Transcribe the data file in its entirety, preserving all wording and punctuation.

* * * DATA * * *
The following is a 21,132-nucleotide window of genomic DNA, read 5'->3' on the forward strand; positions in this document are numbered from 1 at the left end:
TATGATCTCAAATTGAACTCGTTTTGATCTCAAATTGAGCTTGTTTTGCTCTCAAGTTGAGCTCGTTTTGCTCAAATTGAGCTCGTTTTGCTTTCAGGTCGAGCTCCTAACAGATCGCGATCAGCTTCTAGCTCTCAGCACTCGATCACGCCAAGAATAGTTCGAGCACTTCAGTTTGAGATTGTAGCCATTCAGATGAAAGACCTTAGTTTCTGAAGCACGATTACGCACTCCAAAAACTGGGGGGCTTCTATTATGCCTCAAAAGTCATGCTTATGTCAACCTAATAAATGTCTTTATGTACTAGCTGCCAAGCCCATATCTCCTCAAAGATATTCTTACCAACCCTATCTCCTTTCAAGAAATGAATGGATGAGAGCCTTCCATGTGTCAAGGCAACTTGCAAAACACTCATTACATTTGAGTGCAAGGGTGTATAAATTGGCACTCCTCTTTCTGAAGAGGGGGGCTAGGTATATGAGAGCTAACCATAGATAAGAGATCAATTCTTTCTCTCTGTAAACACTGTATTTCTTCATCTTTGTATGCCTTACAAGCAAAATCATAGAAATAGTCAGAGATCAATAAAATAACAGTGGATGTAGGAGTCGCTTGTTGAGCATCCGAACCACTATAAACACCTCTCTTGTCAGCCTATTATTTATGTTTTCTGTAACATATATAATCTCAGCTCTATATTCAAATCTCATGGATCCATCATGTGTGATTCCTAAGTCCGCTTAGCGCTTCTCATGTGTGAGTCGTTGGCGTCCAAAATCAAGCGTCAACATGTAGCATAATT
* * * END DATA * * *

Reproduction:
The following is a 21,132-nucleotide window of genomic DNA, read 5'->3' on the forward strand; positions in this document are numbered from 1 at the left end:
TATGATCTCAAATTGAACTCGTTTTGATCTCAAATTGAGCTTGTTTTGCTCTCAAGTTGAGCTCGTTTTGCTCAAATTGAGCTCGTTTTGCTTTCAGGTCGAGCTCCTAACAGATCGCGATCAGCTTCTAGCTCTCAGCACTCGATCACGCCAAGAATAGTTCGAGCACTTCAGTTTGAGATTGTAGCCATTCAGATGAAAGACCTTAGTTTCTGAAGCACGATTACGCACTCCAAAAACTGGGGGGCTTCTATTATGCCTCAAAAGTCATGCTTATGTCAACCTAATAAATGTCTTTATGTACTAGCTGCCAAGCCCATATCTCCTCAAAGATATTCTTACCAACCCTATCTCCTTTCAAGAAATGAATGGATGAGAGCCTTCCATGTGTCAAGGCAACTTGCAAAACACTCATTACATTTGAGTGCAAGGGTGTATAAATTGGCACTCCTCTTTCTGAAGAGGGGGGCTAGGTATATGAGAGCTAACCATAGATAAGAGATCAATTCTTTCTCTCTGTAAACACTGTATTTCTTCATCTTTGTATGCCTTACAAGCAAAATCATAGAAATAGTCAGAGATCAATAAAATAACAGTGGATGTAGGAGTCGCTTGTTGAGCATCCGAACCACTATAAACACCTCTCTTGTCAGCCTATTATTTATGTTTTCTGTAACATATATAATCTCAGCTCTATATTCAAATCTCATGGATCCATCATGTGTGATTCCTAAGTCCGCTTAGCGCTTCTCATGTGTGAGTCGTTGGCGTCCAAAATCAAGCGTCAACATGTAGCATAATT